With property, the value is not in some paper representation. We call it "real" estate because it is a tangible asset.
Property investments get preferential tax treatment
Dolf De Roos, PhD., author of Rich Dad's Advisors Guide to Real Estate Riches, extols the value of the tax treatment that property receives. If you buy a stock and sell it at a profit a few years later, you pay capital gains tax. You do this even if you turn right around and use the proceeds to buy another stock, or even if you buy the exact same stock.
With property, however, there are several ways that you can enjoy your gain without getting mugged by Uncle Sam.
- You can sell one investment property then buy another using a 1031 exchange, paying no tax on your profit in the process.
- You can sell a home and exclude up to $500,000 of the gain on the sale if you lived in the home for two of the five years prior to selling ($250,000 for single homeowners).
- You can borrow against your increased equity and not sell at all.
Finally, the mortgage interest deduction, for those who itemize, makes owning more appealing by allowing homeowners to deduct the allowable interest they pay on their mortgage from their taxable income.
Real estate investing can be leveraged
Leverage is a powerful concept. Suppose that you want to buy $100,000 of stock. If you do, you have to pony up at least $50,000. If the stock's value drops, you get a margin call and have to either sell at a loss or put in more cash.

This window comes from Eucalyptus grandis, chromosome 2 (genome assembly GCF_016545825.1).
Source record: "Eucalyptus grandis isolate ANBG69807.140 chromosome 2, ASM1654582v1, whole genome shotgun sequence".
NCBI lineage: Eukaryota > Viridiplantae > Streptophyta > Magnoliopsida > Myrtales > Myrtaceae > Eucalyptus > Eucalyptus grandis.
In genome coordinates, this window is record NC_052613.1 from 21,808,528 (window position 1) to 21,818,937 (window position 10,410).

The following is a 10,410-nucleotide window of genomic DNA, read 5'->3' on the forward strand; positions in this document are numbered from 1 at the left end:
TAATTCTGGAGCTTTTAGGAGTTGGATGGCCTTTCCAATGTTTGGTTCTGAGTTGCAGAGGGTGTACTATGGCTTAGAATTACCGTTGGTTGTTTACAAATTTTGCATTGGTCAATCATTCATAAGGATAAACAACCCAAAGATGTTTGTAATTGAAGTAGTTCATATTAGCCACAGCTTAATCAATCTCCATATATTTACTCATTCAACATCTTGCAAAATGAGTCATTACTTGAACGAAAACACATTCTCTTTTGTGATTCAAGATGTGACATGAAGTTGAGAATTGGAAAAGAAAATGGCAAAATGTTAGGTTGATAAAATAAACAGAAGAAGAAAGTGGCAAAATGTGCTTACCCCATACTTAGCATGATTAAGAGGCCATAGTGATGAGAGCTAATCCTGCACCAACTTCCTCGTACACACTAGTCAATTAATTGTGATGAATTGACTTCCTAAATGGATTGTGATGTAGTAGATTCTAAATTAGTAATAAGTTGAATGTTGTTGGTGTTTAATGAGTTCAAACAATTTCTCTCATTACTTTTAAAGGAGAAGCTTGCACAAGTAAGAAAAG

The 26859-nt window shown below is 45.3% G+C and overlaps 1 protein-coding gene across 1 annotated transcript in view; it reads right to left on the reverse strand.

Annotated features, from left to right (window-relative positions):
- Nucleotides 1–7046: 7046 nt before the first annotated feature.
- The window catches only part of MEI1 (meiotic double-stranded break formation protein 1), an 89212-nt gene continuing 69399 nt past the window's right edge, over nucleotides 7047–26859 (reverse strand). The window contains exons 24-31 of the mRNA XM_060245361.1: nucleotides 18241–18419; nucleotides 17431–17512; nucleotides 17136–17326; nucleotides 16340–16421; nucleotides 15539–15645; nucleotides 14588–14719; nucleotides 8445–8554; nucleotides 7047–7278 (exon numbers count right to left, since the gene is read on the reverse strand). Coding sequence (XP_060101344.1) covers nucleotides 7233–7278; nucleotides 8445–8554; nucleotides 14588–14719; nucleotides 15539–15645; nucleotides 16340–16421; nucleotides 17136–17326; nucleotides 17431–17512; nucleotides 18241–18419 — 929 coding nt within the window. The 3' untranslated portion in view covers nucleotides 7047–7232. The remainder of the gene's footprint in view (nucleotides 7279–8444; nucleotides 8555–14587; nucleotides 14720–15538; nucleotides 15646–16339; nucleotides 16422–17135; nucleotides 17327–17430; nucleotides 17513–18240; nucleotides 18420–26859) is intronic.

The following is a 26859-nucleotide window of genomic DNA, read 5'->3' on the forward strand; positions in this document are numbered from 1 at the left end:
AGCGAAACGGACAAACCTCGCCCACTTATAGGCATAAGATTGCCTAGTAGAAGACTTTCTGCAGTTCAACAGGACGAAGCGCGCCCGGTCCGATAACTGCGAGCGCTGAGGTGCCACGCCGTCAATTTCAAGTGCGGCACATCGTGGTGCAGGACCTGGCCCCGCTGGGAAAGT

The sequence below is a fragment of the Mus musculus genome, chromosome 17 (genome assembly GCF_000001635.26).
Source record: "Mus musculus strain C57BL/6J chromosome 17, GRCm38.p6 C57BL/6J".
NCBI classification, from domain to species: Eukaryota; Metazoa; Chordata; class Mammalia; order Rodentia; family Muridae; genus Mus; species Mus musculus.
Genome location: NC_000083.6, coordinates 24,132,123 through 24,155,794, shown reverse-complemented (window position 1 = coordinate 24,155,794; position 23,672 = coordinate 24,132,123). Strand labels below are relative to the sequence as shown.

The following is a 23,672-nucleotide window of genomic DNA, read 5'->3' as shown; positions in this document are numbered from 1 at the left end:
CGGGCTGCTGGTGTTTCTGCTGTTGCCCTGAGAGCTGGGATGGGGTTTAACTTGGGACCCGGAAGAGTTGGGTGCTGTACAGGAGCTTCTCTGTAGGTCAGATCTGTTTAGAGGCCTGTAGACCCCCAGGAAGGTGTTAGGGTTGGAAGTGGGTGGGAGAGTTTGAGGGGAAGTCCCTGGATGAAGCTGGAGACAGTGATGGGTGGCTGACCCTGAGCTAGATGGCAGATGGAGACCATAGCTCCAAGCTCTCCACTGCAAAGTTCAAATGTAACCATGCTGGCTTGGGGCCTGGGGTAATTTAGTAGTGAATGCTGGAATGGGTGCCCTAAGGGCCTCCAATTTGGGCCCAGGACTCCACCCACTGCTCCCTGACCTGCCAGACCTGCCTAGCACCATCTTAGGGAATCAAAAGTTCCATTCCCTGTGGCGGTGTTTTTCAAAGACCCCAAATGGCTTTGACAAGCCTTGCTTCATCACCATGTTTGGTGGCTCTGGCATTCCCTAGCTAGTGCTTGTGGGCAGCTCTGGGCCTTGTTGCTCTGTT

However, you can finance a home with anywhere from zero down (try USDA or VA mortgage lenders), to 3.5 percent down (with FHA home loans) to 25 percent down for rentals (try investment property mortgage lenders).
Furthermore, mortgage rates are cheaper than just about any other sort of financing. The beauty of being able to control large-value assets with a relatively small investment is that any appreciation is maximized.
Here's a simplified example: if you buy a home for $100,000 cash, and it appreciates by the typical 4 percent in one year, you would have a 4 percent rate of return. But if you have only invested 4 percent in your purchase, financing 96 percent, and the price increases to $104,000, you have effectively doubled your initial investment -- a 100 percent return! And you did not tie up all of your funds. You could, theoretically, control 25 properties for the same $100,000 investment. And if home prices drop, you do not receive a margin call, but you must wait out the downturn before selling.
Other real estate investment considerations
Investing in real estate has risks. You should invest across many vehicles, not just property, to maximize your return for the amount of risk you take. And property does have some drawbacks. For example, it's not liquid. The costs of buying and selling are substantial, and leverage magnifies losses as well as gains.
However, the affordability of today's mortgage rates, the hedge against inflation, and the tax savings have prompted many investors to get into real estate, and should cause you to seriously consider home ownership in one form or another.
Is investing in real estate worth it? As one investor said, shrugging, "You have to live somewhere."